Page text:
[Phoen. Iol; Lat. Caesarea; Fr. Charachel]
Algerian seaport with a sheltered anchorage and a hinterland of fertile valleys, set amid high mountains. It was settled at least as early as 600 bc, probably by Carthaginians, who called it Iol. It rapidly grew into a prosperous trading post that had town defences by 200 bc. Its most illustrious ruler was Juba II of Mauretania (reg 25 bc–ad 23), who, educated in Rome and a friend of Augustus, sought to make his city as Greco-Roman in appearance as possible. Iol was renamed Caesarea, and, with the help of imported craftsmen, many public buildings of Roman type were built, including a theatre, an amphitheatre, a forum, a palace and huge town walls. Juba also acquired much fine Classical sculpture (Cherchel, Mus. Archéol.) and some ancient Egyptian objects.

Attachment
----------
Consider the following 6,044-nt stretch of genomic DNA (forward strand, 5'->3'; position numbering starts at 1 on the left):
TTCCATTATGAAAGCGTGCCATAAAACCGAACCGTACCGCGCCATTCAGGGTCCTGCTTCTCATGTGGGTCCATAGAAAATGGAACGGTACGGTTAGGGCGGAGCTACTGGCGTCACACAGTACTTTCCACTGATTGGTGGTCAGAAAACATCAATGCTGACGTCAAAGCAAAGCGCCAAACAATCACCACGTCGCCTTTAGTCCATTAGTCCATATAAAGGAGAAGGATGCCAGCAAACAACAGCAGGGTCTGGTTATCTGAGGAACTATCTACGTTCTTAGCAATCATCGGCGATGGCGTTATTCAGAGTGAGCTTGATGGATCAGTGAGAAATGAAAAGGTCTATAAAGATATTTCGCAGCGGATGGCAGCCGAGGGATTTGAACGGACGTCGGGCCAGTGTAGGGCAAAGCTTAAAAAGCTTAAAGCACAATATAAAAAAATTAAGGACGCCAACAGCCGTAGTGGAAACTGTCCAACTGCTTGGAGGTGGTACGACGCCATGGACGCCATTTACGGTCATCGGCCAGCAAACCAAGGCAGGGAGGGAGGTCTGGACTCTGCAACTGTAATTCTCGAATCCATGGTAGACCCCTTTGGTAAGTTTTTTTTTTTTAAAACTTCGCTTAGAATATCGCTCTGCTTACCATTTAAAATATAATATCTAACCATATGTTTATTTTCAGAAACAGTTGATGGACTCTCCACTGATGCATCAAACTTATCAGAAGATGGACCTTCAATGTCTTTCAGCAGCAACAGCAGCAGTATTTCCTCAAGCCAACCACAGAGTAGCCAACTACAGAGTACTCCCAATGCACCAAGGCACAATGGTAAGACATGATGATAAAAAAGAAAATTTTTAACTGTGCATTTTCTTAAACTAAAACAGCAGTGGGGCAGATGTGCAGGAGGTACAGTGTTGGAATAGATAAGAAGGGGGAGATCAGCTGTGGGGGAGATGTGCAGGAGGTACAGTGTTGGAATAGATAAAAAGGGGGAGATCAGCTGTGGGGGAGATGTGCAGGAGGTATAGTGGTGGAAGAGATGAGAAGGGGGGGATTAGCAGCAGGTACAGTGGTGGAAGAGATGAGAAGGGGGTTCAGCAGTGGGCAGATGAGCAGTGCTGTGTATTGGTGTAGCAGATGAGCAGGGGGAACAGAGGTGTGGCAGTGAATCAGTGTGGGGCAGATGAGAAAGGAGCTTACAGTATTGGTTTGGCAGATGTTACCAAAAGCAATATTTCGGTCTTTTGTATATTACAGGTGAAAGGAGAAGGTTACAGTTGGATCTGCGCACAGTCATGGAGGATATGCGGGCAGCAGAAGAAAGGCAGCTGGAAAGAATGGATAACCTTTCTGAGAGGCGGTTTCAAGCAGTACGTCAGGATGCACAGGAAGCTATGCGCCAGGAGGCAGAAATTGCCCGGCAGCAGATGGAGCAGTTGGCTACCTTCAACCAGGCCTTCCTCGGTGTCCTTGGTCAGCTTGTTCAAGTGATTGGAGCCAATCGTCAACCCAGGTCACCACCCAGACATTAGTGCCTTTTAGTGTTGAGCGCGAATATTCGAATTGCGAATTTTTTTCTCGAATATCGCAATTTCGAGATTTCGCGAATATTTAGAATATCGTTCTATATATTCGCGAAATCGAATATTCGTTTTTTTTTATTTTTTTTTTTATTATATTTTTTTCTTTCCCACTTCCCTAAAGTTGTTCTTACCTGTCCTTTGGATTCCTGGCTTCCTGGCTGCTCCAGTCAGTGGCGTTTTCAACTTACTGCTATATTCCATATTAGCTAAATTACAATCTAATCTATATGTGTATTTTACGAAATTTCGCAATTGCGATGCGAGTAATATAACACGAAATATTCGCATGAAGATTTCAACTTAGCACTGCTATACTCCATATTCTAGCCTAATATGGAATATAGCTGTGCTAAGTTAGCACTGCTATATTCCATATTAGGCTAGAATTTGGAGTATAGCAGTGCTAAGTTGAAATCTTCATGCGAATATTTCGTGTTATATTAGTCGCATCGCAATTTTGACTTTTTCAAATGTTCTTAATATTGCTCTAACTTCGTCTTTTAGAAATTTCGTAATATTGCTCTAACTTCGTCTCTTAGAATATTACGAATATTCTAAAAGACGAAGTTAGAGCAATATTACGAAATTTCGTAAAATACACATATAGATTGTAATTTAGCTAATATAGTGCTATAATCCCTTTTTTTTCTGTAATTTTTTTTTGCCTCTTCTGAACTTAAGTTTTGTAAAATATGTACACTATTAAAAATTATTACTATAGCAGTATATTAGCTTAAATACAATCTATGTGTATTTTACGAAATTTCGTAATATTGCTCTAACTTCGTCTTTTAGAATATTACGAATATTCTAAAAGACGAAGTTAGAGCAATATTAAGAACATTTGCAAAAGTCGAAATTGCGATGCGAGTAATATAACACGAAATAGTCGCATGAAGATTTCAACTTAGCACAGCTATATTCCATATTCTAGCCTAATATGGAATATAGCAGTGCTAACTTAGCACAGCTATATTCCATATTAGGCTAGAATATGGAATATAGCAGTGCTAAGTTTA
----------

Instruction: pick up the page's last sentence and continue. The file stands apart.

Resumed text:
In ad 40 Caesarea was made capital of the province of Mauretania Caesariensis, and under Claudius (regad 41–54) it was awarded colonial rank. Its continued prosperity is attested by the remains of a 45 km-long aqueduct, probably built in Hadrian’s reign (...